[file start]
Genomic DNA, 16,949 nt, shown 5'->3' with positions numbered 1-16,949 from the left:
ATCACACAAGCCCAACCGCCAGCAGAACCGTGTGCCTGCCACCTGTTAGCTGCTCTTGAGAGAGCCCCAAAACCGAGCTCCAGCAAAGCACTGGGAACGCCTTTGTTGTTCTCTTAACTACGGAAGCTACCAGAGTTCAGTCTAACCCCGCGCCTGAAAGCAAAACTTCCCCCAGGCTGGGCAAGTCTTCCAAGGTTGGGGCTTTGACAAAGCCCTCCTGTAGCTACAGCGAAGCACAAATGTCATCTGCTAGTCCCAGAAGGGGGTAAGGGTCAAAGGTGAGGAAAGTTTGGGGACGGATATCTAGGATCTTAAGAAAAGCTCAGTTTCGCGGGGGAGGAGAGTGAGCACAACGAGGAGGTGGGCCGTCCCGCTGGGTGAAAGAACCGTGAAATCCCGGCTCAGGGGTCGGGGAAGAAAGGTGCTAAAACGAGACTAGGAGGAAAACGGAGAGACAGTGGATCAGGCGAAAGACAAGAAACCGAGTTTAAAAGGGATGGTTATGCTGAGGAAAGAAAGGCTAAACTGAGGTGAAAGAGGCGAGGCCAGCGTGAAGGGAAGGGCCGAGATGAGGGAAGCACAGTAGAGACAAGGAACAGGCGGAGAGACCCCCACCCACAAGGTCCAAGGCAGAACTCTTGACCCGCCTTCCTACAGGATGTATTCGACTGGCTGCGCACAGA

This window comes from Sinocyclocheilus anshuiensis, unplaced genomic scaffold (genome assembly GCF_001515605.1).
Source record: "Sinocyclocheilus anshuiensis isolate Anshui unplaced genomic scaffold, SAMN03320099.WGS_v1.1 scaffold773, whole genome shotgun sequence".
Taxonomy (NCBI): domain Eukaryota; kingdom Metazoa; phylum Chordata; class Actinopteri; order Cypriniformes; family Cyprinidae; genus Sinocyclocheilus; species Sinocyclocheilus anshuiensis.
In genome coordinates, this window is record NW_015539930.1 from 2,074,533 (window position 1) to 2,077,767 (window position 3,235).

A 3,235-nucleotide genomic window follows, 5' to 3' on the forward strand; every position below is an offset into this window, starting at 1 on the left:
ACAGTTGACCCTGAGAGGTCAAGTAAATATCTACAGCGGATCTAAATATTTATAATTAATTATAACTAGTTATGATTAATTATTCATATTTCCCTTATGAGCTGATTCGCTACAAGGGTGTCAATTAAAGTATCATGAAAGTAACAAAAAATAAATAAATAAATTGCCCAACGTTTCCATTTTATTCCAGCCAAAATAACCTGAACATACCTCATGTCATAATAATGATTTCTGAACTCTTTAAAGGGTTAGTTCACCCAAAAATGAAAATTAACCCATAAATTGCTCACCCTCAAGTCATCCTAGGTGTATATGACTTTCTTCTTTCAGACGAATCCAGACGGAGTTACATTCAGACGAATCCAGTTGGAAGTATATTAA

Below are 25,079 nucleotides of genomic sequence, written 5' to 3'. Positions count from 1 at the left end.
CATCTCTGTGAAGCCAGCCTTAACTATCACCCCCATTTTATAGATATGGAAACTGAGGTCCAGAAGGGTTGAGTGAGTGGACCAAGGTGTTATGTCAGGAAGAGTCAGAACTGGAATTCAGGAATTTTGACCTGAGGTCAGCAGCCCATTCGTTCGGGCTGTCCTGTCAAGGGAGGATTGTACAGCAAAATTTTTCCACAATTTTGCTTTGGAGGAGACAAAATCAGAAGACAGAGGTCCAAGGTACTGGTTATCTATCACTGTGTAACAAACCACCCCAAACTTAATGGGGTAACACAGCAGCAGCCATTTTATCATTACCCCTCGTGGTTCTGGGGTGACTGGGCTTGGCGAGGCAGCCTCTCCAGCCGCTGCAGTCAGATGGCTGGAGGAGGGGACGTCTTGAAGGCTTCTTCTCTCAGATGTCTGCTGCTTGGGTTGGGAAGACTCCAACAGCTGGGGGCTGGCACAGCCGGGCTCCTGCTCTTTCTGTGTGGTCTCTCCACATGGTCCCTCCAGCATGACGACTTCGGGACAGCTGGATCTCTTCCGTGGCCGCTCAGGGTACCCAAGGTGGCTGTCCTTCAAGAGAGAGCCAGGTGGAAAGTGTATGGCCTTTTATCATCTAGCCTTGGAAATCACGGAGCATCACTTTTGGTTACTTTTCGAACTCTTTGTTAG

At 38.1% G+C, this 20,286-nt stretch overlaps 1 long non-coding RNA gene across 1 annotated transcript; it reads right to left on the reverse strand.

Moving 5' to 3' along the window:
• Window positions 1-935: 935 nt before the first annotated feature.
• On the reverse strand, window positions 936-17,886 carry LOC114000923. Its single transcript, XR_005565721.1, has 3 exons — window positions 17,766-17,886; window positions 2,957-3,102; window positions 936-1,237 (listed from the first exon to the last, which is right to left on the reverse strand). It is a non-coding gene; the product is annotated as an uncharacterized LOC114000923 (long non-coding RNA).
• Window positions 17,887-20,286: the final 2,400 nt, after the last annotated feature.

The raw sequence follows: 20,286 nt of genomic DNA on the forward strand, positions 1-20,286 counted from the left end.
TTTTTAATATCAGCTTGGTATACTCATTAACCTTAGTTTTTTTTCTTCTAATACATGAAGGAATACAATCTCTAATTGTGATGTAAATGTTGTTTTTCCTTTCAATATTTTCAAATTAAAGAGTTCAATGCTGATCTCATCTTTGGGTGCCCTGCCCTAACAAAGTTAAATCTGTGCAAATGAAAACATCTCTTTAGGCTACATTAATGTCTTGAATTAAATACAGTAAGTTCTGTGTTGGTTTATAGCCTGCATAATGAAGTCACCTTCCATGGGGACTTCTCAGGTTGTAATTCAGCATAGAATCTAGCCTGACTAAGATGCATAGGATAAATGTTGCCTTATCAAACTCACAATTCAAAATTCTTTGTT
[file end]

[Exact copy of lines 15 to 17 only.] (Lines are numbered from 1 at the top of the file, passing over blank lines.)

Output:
• Window positions 17,887-20,286: the final 2,400 nt, after the last annotated feature.

The raw sequence follows: 20,286 nt of genomic DNA on the forward strand, positions 1-20,286 counted from the left end.
TTTTTAATATCAGCTTGGTATACTCATTAACCTTAGTTTTTTTTCTTCTAATACATGAAGGAATACAATCTCTAATTGTGATGTAAATGTTGTTTTTCCTTTCAATATTTTCAAATTAAAGAGTTCAATGCTGATCTCATCTTTGGGTGCCCTGCCCTAACAAAGTTAAATCTGTGCAAATGAAAACATCTCTTTAGGCTACATTAATGTCTTGAATTAAATACAGTAAGTTCTGTGTTGGTTTATAGCCTGCATAATGAAGTCACCTTCCATGGGGACTTCTCAGGTTGTAATTCAGCATAGAATCTAGCCTGACTAAGATGCATAGGATAAATGTTGCCTTATCAAACTCACAATTCAAAATTCTTTGTT